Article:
const myTasks = [{
  description: "Write Blog Post",
  status: "Completed"
}, {
  description: "Study Architect Certification",
  status: "Pending"
}, {
  description: "Go for walk",
  status: "Completed"
}];

const completedTask = myTasks.filter((myTask) => myTask.status === 'Completed');

console.log(completedTask);

You can execute the code here.

Now if I want to just print the description instead of everything, we can use another Arrow Function to do that like below

const myTasks = [{
  description: "Write Blog Post",
  status: "Completed"
}, {
  description: "Study Architect Certification",
  status: "Pending"
}, {
  description: "Go for walk",
  status: "Completed"
}];

const completedTask = myTasks.filter((myTask) => myTask.status === 'Completed');
completedTask.forEach(singleTask => console.log(singleTask.description));

You can execute the code here.

Promises and Callback

Promises make it easier to manage async code. This is the perfect situation to use Arrow function. Here is the syntax

this.doSomething().then((result)=>{
  this.handleResult(result);
});

Places not to use Arrow Function

Let's consider the below object which is having one method describeMe() which is returning a String. 

const Car = {
  brand : 'Honda',
  price : 132000,
  describeMe : function(){
    return `I am ${brand} car with price ${price}`;
  }
}

console.log(Car.describeMe());

If you execute the above code, you will get undefined error while accessing brand and price. To solve that, let's use This now to bind brand and price with the Car object context. So now the code looks like -

const Car = {
  brand : 'Honda',
  price : 132000,
  describeMe : function(){
    return `I am ${this.brand} car with price ${this.price}`;
  }
}

console.log(Car.describeMe());

And this time you will see the correct message. You can execute the code here.
Now if you think of replacing describeMe function with Arrow function, it will look like below -

const Car = {
  brand : 'Honda',
  price : 132000,
  describeMe : () => `I am ${this.brand} car with price ${this.price}`
}

console.log(Car.describeMe());

But this time you will get again the undefined error. Why???
This keyword is bound to different values based on the context in which it is called. With Arrow Function, it is little different. Here This is lexically bound i.e. it uses this from the code that contains the arrow function. So Arrow Function should not be used in Object methods.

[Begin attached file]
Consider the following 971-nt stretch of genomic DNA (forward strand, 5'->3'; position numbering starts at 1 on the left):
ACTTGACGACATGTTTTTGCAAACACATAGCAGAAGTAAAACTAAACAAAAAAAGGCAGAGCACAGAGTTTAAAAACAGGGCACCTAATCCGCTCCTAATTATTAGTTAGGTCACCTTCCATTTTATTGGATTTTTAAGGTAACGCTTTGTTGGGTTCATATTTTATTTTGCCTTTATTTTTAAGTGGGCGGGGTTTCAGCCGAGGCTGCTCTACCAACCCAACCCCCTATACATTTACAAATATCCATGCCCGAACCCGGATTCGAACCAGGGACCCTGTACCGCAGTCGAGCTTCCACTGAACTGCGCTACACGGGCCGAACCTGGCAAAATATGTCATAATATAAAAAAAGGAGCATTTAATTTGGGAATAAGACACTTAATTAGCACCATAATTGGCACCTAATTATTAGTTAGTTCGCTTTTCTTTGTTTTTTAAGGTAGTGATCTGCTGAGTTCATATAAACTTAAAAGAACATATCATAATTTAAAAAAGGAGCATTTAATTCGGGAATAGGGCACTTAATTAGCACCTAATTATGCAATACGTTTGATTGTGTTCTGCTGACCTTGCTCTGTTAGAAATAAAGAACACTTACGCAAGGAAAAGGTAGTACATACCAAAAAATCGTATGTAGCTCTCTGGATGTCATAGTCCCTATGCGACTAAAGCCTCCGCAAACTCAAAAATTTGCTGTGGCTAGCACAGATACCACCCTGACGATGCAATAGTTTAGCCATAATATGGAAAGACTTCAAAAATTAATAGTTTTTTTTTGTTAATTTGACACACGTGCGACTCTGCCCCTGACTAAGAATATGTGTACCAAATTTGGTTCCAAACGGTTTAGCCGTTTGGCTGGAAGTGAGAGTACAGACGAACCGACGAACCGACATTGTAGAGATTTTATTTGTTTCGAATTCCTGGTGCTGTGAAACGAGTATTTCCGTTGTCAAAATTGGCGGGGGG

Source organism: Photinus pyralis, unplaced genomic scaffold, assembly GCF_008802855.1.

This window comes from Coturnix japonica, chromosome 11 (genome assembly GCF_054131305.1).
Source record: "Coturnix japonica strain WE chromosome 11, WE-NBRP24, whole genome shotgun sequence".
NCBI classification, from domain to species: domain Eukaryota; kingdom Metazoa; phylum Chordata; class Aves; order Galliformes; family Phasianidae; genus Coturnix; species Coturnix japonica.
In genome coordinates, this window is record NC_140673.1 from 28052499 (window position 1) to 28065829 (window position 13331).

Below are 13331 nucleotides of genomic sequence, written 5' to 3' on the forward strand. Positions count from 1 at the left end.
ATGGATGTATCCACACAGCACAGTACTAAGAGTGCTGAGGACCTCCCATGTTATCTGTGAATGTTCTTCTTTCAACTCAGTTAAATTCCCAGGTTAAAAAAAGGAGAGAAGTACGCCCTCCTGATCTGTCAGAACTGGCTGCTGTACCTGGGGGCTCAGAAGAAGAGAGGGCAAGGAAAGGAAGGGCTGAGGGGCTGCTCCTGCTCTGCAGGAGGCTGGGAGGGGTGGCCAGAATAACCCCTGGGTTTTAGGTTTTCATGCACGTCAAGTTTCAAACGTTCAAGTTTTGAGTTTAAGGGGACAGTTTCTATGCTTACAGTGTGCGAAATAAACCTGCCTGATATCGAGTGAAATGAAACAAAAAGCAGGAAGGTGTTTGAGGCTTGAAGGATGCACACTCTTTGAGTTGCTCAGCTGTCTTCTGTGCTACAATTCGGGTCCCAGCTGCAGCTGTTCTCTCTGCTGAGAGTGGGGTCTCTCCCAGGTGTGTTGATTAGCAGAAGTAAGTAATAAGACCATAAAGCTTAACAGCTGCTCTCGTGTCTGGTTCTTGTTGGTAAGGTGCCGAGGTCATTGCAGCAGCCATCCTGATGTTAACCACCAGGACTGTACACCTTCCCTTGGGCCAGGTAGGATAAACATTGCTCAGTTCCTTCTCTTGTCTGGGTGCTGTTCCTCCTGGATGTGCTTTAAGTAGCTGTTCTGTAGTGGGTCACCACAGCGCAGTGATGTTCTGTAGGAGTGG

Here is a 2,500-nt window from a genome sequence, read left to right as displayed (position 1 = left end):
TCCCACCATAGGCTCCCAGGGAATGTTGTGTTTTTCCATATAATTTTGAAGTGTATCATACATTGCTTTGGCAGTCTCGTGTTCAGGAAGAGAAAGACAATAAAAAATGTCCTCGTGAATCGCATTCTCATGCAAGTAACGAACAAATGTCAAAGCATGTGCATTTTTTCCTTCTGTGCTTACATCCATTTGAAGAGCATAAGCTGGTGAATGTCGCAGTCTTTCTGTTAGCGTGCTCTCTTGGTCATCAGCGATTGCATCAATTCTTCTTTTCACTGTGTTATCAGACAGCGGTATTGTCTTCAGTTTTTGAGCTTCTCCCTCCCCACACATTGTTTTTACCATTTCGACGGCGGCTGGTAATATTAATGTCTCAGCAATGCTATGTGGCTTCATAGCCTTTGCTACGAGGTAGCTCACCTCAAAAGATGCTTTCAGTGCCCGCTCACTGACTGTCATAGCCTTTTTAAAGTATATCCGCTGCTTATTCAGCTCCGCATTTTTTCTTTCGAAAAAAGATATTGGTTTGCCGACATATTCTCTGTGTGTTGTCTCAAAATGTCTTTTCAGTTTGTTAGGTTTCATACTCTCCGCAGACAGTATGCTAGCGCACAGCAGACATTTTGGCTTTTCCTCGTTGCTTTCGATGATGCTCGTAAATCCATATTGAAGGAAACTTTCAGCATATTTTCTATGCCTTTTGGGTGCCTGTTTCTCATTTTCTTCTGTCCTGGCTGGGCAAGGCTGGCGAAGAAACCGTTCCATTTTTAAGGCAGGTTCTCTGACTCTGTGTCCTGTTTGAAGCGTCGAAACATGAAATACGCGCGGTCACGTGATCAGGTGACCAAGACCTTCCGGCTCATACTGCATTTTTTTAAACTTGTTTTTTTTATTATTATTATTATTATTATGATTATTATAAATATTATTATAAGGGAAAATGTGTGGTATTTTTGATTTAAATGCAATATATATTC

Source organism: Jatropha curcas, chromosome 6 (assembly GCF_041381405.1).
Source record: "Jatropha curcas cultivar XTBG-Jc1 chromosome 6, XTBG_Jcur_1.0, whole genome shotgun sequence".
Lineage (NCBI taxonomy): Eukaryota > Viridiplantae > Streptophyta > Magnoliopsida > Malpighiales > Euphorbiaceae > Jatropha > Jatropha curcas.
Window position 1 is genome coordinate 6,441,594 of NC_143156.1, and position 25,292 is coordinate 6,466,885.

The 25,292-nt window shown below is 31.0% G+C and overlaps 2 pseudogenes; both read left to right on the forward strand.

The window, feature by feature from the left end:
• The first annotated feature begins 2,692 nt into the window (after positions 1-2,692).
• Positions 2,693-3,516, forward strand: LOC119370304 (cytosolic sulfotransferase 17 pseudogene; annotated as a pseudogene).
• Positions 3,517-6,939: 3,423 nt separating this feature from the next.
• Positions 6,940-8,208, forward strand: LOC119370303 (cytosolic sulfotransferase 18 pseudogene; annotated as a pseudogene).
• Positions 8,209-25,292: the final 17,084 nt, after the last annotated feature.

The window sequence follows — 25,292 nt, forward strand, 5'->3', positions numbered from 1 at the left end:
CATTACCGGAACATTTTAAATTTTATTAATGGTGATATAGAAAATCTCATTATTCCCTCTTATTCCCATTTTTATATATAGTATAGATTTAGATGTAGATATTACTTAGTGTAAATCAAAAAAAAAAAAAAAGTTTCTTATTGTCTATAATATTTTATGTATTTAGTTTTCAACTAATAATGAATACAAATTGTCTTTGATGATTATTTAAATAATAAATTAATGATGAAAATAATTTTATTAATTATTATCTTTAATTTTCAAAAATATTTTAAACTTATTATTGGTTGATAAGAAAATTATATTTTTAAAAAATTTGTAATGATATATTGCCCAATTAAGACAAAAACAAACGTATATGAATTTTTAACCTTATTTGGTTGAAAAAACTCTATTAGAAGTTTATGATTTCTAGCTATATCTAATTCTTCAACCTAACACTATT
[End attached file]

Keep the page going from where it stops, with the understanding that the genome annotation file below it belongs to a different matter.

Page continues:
Wrapping up

Arrow function is a great addition to JavaScript language and with this for concise code can be written.

Further Reading

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Class-based vs Prototype-based Programming using JavaScript


Douglas Crockford described JavaScript as the world's most misunderstood language. Like many developers, when I started learning JavaScript, to me also, this was not a "proper" language. But I quickly understood that JavaScript comes with a rich system of object-oriented programming.

There are many concepts that makes JavaScript unique, but prototype model is definitely the most important one and it creates many confusions. So having a clear understanding of prototype model is very important. And in this post, I would like to explain the concept of prototype based programming in JavaScript.

The prototype based programming is a very easy to understand concept, but the source of confusion is the syntax. When a new developer looks at the JavaScript code and sees new, class or constructor it makes them think that object instantiation works the same way as other languages. But in reality, they are nothing more than syntactic sugar in JavaScript. Behind the scenes, things are working in different way. So it is very important to have a clear understanding how things works which will help you to predict their behavior.

Class Based Language

A class based language (Java, C++, C# etc.) has two important concepts:
  • class - the interface which defines the properties and methods.
  • entities - instantiations of the class (objects)